MR We've all been there.

GC So you got to have that one-liner. You have to have that initial impression that is going to offer some clarity, that is going to offer some relevance and some interest. Something that where people really do respond to you in such a way that they're taking you seriously -- where it's obvious that you've thought this through -- you're prepared, you're professional. How about that you're speaking on human terms that people will actually respond to, and you're going to do it in such a way, with such brevity, that they actually respond to you and it becomes a conversation back and forth. That's what you want to see happen in a networking event. That's what you want to see happening on your website. That's what you want to see happening in all of your marketing efforts.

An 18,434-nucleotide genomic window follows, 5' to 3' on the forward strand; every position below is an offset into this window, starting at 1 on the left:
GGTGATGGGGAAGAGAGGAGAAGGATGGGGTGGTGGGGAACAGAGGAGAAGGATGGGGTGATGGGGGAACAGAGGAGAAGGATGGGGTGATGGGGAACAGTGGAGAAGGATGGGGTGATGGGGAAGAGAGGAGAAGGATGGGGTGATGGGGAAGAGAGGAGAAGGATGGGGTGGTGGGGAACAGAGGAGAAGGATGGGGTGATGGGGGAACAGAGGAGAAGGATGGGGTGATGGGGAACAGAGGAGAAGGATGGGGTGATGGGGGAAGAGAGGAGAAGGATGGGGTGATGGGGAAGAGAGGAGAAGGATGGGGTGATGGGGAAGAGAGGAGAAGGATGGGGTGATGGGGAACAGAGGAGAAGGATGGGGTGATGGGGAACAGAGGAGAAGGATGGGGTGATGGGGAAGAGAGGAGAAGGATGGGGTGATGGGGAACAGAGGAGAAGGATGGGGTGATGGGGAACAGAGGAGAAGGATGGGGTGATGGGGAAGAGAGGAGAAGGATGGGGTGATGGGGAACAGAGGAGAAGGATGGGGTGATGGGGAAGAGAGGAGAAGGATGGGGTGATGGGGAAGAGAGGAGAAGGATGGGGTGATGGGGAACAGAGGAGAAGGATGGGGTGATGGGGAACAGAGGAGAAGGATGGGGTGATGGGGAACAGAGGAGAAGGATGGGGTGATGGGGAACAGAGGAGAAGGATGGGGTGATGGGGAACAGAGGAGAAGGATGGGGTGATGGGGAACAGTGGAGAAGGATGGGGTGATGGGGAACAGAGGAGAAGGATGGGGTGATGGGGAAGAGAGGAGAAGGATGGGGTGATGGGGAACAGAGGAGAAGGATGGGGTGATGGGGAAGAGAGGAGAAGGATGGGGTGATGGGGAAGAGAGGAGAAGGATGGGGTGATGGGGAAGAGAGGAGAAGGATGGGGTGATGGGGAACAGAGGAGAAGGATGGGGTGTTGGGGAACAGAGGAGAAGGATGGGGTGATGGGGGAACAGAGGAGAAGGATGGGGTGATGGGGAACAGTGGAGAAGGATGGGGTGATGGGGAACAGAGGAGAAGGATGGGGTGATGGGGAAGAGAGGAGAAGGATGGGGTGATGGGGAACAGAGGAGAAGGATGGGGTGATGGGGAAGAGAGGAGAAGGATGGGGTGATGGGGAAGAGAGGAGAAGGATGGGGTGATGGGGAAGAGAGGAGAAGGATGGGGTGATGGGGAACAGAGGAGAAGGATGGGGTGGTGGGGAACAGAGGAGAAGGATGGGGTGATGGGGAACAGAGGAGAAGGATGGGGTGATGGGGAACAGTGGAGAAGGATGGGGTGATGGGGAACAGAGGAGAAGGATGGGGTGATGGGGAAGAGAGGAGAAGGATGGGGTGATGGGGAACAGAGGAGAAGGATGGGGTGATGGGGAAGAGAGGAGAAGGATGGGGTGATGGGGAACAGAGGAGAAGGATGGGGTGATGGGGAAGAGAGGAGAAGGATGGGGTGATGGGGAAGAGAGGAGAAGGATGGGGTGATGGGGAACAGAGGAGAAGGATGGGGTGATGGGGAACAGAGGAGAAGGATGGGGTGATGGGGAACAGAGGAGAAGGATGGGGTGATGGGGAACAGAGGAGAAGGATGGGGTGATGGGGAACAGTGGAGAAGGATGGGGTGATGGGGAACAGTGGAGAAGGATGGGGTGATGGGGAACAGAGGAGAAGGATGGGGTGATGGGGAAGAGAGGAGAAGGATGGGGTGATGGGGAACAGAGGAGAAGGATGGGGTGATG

Let me start from the beginning of where I feel like some historic errors have been made on what we talk about or how we talk about ourselves. Let's just say our website, for instance. There are two questions that people are answering -- I'm sorry -- that people are asking and answering all the time. And you find this on About pages on websites all the time. When someone is asked to talk about their company, they usually are saying two things: who we are; what we do. And I, personally, think those are the wrong questions. So let me explain. And sorry to make everyone cry, but no one cares who you are. No one.

MR We may have mentioned that in a previous segment, actually.

GC Who we are. And they start going into since 1960, whatever, and it just goes on and on.

MR A historical timeline of all the board presidents and everything.